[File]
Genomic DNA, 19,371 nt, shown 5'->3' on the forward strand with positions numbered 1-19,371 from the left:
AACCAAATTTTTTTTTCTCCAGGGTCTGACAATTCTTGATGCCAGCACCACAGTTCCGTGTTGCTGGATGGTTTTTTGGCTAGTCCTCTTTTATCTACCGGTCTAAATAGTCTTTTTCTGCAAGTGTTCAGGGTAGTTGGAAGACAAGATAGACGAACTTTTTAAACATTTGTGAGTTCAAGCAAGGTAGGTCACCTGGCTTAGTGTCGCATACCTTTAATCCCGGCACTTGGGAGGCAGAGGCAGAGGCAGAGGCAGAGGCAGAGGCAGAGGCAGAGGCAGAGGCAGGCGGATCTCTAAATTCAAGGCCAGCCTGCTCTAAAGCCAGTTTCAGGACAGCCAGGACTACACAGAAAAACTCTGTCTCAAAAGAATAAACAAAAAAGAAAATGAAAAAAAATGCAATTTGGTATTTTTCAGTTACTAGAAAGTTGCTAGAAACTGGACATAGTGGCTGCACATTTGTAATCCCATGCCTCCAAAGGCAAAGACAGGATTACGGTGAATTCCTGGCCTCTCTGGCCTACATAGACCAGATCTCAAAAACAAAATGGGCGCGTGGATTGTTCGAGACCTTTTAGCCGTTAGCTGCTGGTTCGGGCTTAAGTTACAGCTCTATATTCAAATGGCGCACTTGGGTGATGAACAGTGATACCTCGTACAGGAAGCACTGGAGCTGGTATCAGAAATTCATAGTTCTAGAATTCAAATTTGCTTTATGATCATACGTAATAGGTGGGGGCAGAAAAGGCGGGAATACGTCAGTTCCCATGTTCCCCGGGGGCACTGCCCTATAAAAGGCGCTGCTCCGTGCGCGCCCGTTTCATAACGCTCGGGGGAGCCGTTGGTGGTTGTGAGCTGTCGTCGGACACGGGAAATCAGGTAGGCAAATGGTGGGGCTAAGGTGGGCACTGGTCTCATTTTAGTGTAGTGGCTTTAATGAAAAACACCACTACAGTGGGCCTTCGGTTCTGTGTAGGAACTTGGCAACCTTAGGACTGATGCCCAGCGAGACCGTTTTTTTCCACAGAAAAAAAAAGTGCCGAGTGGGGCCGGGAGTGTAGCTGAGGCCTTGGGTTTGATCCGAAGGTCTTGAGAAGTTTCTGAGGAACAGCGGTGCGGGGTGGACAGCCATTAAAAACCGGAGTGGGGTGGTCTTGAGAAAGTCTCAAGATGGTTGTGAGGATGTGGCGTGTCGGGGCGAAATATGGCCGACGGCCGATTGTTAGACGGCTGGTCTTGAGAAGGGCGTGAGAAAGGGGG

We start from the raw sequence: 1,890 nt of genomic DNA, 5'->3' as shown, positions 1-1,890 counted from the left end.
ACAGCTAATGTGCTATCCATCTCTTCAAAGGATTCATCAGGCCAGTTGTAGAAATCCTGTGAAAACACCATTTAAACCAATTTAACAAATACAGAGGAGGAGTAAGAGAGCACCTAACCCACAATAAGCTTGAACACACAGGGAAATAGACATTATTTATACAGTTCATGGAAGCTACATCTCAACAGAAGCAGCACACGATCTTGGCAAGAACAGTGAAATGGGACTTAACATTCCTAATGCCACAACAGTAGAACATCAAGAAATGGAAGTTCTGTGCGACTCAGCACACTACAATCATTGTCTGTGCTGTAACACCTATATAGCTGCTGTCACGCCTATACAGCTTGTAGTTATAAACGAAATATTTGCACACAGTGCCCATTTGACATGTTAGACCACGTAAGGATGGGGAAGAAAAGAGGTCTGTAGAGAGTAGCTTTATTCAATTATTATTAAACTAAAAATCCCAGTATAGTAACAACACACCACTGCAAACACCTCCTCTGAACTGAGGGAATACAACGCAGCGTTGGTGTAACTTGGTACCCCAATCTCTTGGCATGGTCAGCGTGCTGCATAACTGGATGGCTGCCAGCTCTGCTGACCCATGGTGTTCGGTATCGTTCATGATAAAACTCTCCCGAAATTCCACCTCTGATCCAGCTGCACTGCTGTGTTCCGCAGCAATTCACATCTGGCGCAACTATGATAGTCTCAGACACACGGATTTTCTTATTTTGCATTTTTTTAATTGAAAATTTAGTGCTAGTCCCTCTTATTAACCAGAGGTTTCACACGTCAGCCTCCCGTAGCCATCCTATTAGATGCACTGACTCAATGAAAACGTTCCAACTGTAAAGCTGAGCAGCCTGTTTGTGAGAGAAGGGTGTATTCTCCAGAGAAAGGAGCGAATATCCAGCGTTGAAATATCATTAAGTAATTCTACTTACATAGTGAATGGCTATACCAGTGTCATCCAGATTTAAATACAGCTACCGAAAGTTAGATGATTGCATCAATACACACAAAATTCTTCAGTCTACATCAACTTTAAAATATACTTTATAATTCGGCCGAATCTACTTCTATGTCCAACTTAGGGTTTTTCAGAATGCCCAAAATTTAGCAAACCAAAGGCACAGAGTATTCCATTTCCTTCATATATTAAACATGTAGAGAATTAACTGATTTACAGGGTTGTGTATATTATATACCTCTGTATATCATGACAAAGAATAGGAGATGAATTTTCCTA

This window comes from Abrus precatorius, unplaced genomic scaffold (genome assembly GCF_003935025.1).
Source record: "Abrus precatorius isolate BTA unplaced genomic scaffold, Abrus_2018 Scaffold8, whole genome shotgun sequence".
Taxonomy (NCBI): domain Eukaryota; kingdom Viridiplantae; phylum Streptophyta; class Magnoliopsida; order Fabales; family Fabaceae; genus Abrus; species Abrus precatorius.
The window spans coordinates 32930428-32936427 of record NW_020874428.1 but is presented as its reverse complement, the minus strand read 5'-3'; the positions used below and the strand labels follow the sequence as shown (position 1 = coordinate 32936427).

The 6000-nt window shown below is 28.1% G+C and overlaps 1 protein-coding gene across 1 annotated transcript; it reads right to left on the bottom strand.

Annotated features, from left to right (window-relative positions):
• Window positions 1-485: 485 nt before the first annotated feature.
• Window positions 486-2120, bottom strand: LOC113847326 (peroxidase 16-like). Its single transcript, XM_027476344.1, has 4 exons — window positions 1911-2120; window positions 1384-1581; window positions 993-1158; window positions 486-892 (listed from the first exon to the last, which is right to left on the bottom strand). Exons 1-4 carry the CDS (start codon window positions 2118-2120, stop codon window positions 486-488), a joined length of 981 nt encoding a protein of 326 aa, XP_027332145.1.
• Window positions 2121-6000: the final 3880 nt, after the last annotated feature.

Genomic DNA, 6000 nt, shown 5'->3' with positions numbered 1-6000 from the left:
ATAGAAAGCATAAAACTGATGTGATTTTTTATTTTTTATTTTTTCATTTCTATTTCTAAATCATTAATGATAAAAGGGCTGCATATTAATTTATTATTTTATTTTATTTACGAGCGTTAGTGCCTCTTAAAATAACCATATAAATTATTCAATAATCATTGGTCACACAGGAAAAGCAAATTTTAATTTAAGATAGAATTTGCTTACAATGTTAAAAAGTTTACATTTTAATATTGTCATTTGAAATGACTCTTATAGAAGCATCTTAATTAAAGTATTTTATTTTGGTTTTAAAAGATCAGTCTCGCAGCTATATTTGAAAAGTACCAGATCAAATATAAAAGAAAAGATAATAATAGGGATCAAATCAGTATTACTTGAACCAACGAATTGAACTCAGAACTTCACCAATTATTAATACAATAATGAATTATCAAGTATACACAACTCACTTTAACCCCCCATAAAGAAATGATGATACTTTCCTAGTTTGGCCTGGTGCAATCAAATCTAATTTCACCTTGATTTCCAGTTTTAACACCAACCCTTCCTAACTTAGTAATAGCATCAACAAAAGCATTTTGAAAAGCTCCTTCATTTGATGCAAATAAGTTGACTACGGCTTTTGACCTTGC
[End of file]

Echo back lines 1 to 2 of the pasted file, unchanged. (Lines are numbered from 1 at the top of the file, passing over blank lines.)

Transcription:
Genomic DNA, 19,371 nt, shown 5'->3' on the forward strand with positions numbered 1-19,371 from the left:
AACCAAATTTTTTTTTCTCCAGGGTCTGACAATTCTTGATGCCAGCACCACAGTTCCGTGTTGCTGGATGGTTTTTTGGCTAGTCCTCTTTTATCTACCGGTCTAAATAGTCTTTTTCTGCAAGTGTTCAGGGTAGTTGGAAGACAAGATAGACGAACTTTTTAAACATTTGTGAGTTCAAGCAAGGTAGGTCACCTGGCTTAGTGTCGCATACCTTTAATCCCGGCACTTGGGAGGCAGAGGCAGAGGCAGAGGCAGAGGCAGAGGCAGAGGCAGAGGCAGAGGCAGGCGGATCTCTAAATTCAAGGCCAGCCTGCTCTAAAGCCAGTTTCAGGACAGCCAGGACTACACAGAAAAACTCTGTCTCAAAAGAATAAACAAAAAAGAAAATGAAAAAAAATGCAATTTGGTATTTTTCAGTTACTAGAAAGTTGCTAGAAACTGGACATAGTGGCTGCACATTTGTAATCCCATGCCTCCAAAGGCAAAGACAGGATTACGGTGAATTCCTGGCCTCTCTGGCCTACATAGACCAGATCTCAAAAACAAAATGGGCGCGTGGATTGTTCGAGACCTTTTAGCCGTTAGCTGCTGGTTCGGGCTTAAGTTACAGCTCTATATTCAAATGGCGCACTTGGGTGATGAACAGTGATACCTCGTACAGGAAGCACTGGAGCTGGTATCAGAAATTCATAGTTCTAGAATTCAAATTTGCTTTATGATCATACGTAATAGGTGGGGGCAGAAAAGGCGGGAATACGTCAGTTCCCATGTTCCCCGGGGGCACTGCCCTATAAAAGGCGCTGCTCCGTGCGCGCCCGTTTCATAACGCTCGGGGGAGCCGTTGGTGGTTGTGAGCTGTCGTCGGACACGGGAAATCAGGTAGGCAAATGGTGGGGCTAAGGTGGGCACTGGTCTCATTTTAGTGTAGTGGCTTTAATGAAAAACACCACTACAGTGGGCCTTCGGTTCTGTGTAGGAACTTGGCAACCTTAGGACTGATGCCCAGCGAGACCGTTTTTTTCCACAGAAAAAAAAAGTGCCGAGTGGGGCCGGGAGTGTAGCTGAGGCCTTGGGTTTGATCCGAAGGTCTTGAGAAGTTTCTGAGGAACAGCGGTGCGGGGTGGACAGCCATTAAAAACCGGAGTGGGGTGGTCTTGAGAAAGTCTCAAGATGGTTGTGAGGATGTGGCGTGTCGGGGCGAAATATGGCCGACGGCCGATTGTTAGACGGCTGGTCTTGAGAAGGGCGTGAGAAAGGGGG